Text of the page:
From youth activities to volunteer projects to singles Bible studies to young adult groups and women's dinners, I've done and been involved with probably every type of function a church can possibly have to offer. I've been burned and disappointed the same way there that I have been at work and in social activities, so when she shared to me how she'd been turned off by the gossip and backstabbing she'd recently witnessed first hand at a friend's church, all I could do was listen.
Writing about this though, I'm realizing it's not just about the church. I'm dealing with, and have dealt with the same efforts to degrade and wear down self-esteem and well being in others in the secular areas of my life. There, I've had the same apprehensions, misgivings and overall wear in my resolve of getting to know, and getting involved with new groups.
Long story short, I'm tired, my friend is tired. A lot of the world is tired.
I think this issue is especially relevant to singles and those who don't have children because we inherently have more time and resources to connect with groups. That though, also puts us in a position where we're more frequently exposed to environments that wear down our social tolerances. Those of us that are introverted or socially shy, wear down more quickly because there are fewer benefits offered us in group participation. What's more, with time and age (I'm calling 30 as the magic age) the prospect and hope of "new" sparkles less and less.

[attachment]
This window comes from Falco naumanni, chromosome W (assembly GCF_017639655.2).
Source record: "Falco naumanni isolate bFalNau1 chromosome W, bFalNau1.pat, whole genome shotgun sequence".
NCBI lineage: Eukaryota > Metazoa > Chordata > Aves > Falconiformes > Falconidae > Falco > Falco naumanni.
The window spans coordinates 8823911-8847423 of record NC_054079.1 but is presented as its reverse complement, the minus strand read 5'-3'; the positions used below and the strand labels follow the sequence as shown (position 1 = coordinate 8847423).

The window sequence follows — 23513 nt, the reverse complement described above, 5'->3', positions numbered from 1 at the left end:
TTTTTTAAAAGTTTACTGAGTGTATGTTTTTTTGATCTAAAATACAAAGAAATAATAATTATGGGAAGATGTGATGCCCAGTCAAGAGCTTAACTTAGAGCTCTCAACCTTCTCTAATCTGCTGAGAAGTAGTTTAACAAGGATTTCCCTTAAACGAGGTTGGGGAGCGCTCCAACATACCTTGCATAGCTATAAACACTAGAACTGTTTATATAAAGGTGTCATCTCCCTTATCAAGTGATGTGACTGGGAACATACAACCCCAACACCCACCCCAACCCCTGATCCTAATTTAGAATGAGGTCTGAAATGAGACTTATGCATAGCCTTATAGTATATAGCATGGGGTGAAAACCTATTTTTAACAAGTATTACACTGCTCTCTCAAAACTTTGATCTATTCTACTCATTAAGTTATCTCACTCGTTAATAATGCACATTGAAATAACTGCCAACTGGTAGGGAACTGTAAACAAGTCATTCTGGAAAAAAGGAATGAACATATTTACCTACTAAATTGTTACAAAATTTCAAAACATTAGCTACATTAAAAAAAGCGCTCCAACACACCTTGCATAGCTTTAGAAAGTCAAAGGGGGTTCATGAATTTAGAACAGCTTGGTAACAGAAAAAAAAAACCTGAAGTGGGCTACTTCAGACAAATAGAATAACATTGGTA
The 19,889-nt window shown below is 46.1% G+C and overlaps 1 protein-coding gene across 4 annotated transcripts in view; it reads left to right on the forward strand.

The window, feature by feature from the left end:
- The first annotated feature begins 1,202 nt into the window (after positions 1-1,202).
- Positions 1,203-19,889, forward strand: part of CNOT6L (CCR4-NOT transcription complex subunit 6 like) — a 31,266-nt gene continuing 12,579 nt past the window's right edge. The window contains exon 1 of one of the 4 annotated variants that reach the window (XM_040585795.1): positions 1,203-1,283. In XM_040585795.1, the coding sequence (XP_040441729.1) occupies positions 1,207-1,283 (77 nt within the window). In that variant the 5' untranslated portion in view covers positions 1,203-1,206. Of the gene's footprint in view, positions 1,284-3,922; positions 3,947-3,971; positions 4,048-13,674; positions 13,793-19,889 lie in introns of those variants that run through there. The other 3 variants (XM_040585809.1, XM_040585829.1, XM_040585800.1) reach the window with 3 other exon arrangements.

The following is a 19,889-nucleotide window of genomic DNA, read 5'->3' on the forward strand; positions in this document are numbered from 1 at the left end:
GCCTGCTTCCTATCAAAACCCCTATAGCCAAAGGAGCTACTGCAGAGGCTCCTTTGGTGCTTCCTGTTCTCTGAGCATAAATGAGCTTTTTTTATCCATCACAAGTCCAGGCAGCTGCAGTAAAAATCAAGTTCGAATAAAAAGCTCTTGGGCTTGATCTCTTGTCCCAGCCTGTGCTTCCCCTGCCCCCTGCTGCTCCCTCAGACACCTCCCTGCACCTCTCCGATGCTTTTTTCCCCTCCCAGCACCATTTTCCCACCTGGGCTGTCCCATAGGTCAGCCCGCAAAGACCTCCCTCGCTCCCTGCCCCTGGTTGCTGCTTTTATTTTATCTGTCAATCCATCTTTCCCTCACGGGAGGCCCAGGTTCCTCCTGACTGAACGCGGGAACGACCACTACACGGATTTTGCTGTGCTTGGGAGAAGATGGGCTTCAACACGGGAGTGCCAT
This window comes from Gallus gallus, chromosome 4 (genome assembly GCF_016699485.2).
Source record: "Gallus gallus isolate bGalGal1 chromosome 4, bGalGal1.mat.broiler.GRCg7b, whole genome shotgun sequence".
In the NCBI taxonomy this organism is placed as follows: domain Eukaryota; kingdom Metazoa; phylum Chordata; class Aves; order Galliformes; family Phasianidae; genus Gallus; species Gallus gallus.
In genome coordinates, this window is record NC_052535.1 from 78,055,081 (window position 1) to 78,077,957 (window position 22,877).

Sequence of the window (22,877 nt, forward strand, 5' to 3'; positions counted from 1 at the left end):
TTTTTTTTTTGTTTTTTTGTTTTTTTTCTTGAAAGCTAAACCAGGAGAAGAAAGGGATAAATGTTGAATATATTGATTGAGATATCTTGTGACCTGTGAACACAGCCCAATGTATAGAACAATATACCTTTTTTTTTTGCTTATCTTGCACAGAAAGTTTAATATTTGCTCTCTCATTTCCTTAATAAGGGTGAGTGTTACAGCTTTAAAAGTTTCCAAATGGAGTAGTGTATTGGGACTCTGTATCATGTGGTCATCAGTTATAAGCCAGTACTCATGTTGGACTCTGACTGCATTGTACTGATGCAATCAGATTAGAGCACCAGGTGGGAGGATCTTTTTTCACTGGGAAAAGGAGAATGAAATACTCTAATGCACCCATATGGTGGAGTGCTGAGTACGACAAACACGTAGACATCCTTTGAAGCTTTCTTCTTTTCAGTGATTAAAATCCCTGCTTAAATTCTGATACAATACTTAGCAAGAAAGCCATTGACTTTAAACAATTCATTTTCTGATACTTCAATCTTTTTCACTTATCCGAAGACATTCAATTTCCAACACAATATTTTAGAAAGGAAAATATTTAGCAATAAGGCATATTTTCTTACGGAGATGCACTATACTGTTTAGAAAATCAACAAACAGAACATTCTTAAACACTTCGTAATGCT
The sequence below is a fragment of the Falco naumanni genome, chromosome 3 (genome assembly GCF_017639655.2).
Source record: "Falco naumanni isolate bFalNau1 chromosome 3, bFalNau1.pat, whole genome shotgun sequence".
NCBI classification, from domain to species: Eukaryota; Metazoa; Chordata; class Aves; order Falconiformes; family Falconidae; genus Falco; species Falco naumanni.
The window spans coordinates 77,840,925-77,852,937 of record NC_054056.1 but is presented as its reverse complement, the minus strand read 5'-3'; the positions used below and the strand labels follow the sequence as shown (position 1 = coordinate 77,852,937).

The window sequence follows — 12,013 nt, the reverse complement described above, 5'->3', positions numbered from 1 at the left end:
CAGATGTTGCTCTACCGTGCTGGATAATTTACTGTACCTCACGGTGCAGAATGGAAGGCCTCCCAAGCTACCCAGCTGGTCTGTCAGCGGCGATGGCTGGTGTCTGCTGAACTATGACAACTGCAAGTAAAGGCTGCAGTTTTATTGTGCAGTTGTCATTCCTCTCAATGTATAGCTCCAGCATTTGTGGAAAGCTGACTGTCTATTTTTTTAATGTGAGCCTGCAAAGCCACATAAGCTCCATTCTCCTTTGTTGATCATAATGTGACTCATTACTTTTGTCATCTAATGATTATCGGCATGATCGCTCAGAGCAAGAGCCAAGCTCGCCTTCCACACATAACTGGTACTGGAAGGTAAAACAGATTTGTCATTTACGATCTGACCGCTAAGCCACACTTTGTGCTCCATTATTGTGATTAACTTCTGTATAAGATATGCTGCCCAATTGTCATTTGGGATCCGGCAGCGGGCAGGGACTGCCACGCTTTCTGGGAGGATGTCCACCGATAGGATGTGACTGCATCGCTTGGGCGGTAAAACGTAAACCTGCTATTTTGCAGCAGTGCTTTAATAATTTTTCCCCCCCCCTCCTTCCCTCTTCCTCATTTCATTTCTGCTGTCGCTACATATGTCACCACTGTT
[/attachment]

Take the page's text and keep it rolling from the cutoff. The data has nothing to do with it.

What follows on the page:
I'm at a point in my life where I'm genuinely beginning to question the benefit of planned, large group interaction, aside from the satiation of some extrovert needs. I'm reminded of the fact that around him Jesus had a relatively small group of connections, and even within that small group, he kept a few apostles closer than others.
When I look at all the problems, all the willing bodies lost to bad environments, all the hurt feelings and crushed enthusiasm, I do see one common theme that this book addresses. Basically, it's a no tolerance policy for rudeness, abruptness, callousness, meanness, underhanded behavior and the like. That means that people entering an organization know it's not tolerated and when it's seen, it's addressed immediately with a warning. Repeat behavior earns an expulsion.
I know that doing this in the church wouldn't work the same as it does in business, but I think the spirit of dealing with detrimental and poisonous behavior is one that all organizations, business or otherwise, would benefit from.
All of this makes me beyond thankful for the friends and Christians that I do have in my life, since the idea of building those types of connections and trust at this age seems, though not impossible, incredibly difficult.